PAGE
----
What excited me was that the story takes place in the delta of the Schelde. A map from the 14th century shows various places which belong to the Kudrun, like the Heidensee and Wulpen. On this island Hettel, Herwig and Siegfried fight against Hartmut, whose father Ludwig kills Hettel. One of the reasons that the Kudrun tickled my interest is the appearance of three heroes: Wate, Fruote and Horand. They are nobody else than Óðinn, Freyr and Hœnir.


The second map is from Mercator from the 17th century where the islands are better visible:

Mercator map

A document from Brugge, dating 1190, speaks of “Wulpingi, homines de Wulpia sive de Cassant”. Wulpa is related to the Wülpensand of the sage and reflects in the Oldnorse Frökasund where Freyki (the little Freyr) dies. Another document from 1167 talks about “Vulpa et Cadsant, tam de môrlant, quam de werplant”. Now Siegfried is called the one from “von Môrlant” (Moerkerke). It should be noted that in the southern part of Flanders there is even a region called “De Moeren”. Like the word says, it is a swampy area.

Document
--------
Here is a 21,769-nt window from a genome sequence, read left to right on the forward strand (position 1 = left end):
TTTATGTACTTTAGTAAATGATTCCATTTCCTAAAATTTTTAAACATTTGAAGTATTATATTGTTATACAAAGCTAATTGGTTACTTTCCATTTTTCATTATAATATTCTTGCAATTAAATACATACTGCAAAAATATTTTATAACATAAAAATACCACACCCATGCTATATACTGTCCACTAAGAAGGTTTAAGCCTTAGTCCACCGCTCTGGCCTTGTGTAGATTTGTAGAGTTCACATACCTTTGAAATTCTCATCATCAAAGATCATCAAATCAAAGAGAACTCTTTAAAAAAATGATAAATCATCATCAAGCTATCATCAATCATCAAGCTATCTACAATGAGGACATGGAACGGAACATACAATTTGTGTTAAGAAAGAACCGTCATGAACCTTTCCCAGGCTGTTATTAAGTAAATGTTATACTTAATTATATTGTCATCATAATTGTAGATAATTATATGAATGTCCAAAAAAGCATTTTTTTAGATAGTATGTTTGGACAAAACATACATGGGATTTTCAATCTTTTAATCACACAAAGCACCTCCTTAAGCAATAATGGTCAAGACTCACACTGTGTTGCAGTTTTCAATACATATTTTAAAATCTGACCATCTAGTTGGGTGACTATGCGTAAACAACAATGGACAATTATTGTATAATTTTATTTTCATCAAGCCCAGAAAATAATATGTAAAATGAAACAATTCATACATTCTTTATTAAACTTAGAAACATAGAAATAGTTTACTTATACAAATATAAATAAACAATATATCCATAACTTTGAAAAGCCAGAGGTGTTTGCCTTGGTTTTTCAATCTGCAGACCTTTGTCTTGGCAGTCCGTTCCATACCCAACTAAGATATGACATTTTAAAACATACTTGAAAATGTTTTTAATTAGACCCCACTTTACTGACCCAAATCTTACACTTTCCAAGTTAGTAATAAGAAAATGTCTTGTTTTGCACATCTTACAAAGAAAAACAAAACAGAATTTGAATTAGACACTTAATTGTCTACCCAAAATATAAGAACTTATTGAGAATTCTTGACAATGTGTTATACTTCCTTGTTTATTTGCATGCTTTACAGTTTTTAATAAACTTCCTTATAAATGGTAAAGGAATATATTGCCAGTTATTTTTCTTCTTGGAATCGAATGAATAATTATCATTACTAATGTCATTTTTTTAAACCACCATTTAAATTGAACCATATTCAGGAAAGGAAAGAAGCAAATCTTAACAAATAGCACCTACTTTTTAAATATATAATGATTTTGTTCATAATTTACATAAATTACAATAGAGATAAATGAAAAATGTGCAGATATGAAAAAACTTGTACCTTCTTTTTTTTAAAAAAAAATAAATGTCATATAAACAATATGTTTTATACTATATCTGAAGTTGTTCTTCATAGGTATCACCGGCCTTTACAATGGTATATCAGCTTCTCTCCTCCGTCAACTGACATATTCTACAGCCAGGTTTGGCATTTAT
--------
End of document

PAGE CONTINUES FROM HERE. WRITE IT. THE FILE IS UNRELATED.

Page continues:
There are even more toponomical indicators that the main actions of the Kudrun takes place here and not in the high north, nor in northern Germany, although Denmark, Ireland, Normandy and the Rhein-area are also noteworthy places in the sage.

I would really recommend a read of the Kudrun in the original Middle High German to better grasp the atmosphere. Whomever speaks German or Dutch will have few problems to translate the text without constantly grabbing a dictionary.

Frau Holle und der Bauer